You probably recognize the Holley SysteMAX II intake (PN 300-72S) as the intake under the hood of most every Renegade racer's hood. This intake is similar in design to the venerable Vortech/Saleen intake that used a 5.0 truck lower intake. The SysteMAX II uses an improved, Holley-specific lower design and retails for $581.50 from AFM. Topping out at 510.6 hp and 465.8 lb-ft of torque, the SysteMAX II intake averaged 466.1 hp and 446.3 lb-ft from 4,500 to 6,500 rpm.

To produce the fairest possible test, we ran them all on what seemed a natural car-a purpose-built NMRA Real Street race car that tip-toes the line between race performance and street civility. Check out the 5.0 Tech Specs sidebar for specifics on the combination. We ran the whole thing on the in-house Dynojet at Anderson Ford Motorsport. In the past we've tested many parts with Rick's assistance, as he sincerely wants to see how these parts work so he can learn. Rick strives for consistency in testing-ensuring the car was in tip-top shape before beginning the test, then doing all the right things such as starting every pull at the same 160-degree engine temp. Fortunately, he doesn't mind sharing the fruits of his testing labor with us.

While it might be difficult to admit for most of you power-mad stoplight racers, this is most likely the group of intakes you're interested in. This pack is designed to produce superb low-end torque and good power all the way up to 5,500-or-so rpm. With a stock cam and these street intakes, our combination was maximized for torque produc-tion, which makes for great street per-formance. The results were not too shocking. All the intakes produced nice, fat torque curves, with the Edelbrock and Trick Flow averaging in the 460-lb-ft range. Though all the intakes performed nicely, the Trick Flow Street impressed with the highest peak and average torque and horsepower number, coupled with the lowest price. That's a powerful combination in a street intake.

As with the Edelbrock Performer RPM, the Trick Flow Track Heat (PN TFS-51500002) is a shorter-runner variation of its little brother, the Trick Flow Street intake. Retailing for $450 from AFM, the Track Heat maxed out at 500.3 hp and 456 lb-ft of torque, while averaging 459.6 hp and 440.5 lb-ft from 4,500 to 6,500 rpm.

Unless you're aiming to get on the cover of our Xtreme Street 'Stangs issue, this group of intakes should offer you enough power potential for that bleeding-edge street/strip Mustang in the garage. These intakes are designed with slightly shorter-and in some cases, larger-runners than their street brethren. The end effect is to trade a bit of bottom-end torque for some more interesting power at the top of the tach.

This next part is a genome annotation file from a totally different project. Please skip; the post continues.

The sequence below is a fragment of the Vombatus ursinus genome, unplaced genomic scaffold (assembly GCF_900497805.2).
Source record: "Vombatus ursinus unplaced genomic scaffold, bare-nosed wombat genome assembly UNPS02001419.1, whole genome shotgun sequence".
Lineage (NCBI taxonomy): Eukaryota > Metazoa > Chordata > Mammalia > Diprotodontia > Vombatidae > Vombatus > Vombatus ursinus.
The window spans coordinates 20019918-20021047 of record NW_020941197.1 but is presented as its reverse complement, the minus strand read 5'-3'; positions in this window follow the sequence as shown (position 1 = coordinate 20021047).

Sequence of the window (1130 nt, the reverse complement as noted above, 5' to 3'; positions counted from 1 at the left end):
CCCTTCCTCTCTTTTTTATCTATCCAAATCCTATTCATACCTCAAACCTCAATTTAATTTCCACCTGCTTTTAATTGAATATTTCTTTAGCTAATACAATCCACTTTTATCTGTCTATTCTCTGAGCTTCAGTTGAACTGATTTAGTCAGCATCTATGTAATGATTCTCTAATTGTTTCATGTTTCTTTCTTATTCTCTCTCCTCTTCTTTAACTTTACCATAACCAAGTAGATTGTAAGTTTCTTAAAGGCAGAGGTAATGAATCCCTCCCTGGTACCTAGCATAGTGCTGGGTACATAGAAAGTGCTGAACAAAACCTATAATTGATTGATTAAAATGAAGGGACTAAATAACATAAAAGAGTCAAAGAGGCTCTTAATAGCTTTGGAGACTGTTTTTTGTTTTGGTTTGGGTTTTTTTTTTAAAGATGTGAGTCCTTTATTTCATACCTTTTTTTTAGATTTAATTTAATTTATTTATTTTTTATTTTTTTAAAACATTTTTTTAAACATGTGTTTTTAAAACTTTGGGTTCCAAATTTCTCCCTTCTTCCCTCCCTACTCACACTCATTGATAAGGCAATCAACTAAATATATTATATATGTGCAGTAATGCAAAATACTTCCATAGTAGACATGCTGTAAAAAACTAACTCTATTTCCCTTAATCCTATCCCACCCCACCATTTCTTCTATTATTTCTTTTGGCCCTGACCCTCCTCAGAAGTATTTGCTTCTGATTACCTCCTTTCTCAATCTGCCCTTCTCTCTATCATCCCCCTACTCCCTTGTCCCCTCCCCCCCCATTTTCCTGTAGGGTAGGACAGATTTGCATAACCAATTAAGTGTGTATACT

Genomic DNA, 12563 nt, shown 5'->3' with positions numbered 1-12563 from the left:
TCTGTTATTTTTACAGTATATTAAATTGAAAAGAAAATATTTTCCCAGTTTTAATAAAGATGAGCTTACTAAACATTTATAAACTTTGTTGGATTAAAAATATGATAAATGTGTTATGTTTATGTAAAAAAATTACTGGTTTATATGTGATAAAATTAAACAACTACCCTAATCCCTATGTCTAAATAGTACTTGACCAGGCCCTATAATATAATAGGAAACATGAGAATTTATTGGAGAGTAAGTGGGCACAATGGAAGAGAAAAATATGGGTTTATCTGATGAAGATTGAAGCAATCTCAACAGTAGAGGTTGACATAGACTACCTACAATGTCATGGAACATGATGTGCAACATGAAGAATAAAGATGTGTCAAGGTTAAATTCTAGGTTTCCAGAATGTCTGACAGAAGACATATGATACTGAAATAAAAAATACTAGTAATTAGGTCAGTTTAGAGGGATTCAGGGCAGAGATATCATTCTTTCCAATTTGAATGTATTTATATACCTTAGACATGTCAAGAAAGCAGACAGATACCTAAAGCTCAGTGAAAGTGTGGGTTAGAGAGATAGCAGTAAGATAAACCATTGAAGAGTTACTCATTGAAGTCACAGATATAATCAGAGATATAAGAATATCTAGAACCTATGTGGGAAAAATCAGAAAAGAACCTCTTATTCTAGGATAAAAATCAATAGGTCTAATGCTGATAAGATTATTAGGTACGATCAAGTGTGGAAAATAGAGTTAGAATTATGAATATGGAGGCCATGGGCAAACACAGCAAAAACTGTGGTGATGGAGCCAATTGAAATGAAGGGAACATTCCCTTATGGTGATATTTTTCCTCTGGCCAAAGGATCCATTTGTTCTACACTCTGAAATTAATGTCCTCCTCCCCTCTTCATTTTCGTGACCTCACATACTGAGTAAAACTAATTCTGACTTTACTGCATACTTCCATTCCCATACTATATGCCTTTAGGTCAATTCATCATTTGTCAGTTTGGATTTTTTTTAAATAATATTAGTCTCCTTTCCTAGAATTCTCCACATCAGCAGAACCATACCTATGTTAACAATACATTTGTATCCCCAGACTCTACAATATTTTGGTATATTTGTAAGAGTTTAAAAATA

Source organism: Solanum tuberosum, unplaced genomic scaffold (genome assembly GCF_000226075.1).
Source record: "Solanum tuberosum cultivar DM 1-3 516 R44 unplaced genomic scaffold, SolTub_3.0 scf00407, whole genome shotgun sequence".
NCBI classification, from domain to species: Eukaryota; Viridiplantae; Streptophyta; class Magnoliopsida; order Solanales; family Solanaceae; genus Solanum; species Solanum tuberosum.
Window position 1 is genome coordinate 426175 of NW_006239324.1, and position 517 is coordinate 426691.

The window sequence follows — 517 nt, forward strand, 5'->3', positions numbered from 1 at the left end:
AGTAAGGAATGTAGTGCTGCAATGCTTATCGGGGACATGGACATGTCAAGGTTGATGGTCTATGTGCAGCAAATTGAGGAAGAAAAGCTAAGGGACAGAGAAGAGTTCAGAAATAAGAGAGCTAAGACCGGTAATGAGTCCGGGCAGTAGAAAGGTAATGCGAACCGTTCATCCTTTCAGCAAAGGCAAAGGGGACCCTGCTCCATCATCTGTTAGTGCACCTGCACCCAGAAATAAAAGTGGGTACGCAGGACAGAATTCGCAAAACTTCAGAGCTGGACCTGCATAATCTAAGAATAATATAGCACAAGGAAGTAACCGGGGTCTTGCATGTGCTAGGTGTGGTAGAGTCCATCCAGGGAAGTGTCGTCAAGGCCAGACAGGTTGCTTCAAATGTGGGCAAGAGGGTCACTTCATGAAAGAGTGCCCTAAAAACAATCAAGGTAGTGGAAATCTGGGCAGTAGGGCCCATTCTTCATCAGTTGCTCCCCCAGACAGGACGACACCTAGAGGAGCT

It's for this reason these intakes seem natural for big-power, street-blower cars. However, our combination was a bit of a hindrance for the true potential of these intakes. According to Rick Anderson, it's no surprise these intakes performed so well on this combina-tion, but that performance for these intakes could have been improved in the 4,500 to 6,500 rpm range with the use of a wilder, supercharger-oriented camshaft.

Best known for its turbocharger systems, Cartech has long been producing parts for 5.0 Mustangs. The company was one of the first to pioneer the breadbox upper intake on a stock lower. Today it offers box uppers for stock, GT-40, and truck lower manifolds. We tested the upper built for the GT-40 lower, which retails for $367 from Cartech. On the dyno, the Cartech box topped out at 484.8 hp and 439.3 lb-ft of torque. From 4,500 to 6,500, it averaged 439.3 hp and 420.9 lb-ft.

Obviously, the Holley SysteMAX II intake was the favorite based on our previous testing experience, and it performed well. However the big surprise of the street/strip group was the first entry in this category, the Edelbrock Performer RPM. It posted the best average torque and horsepower from 4,500 to 6,500 rpm, as well as the highest peaks. The SysteMAX II isn't too far off, but it costs more, while the Track Heat is just a bit off the pace but offers the mitigating factor of being about $100 less than the other intakes. So, it's basically a toss-up. You can pay more and get a bit more performance, or save some money and make up the difference with that money spent elsewhere.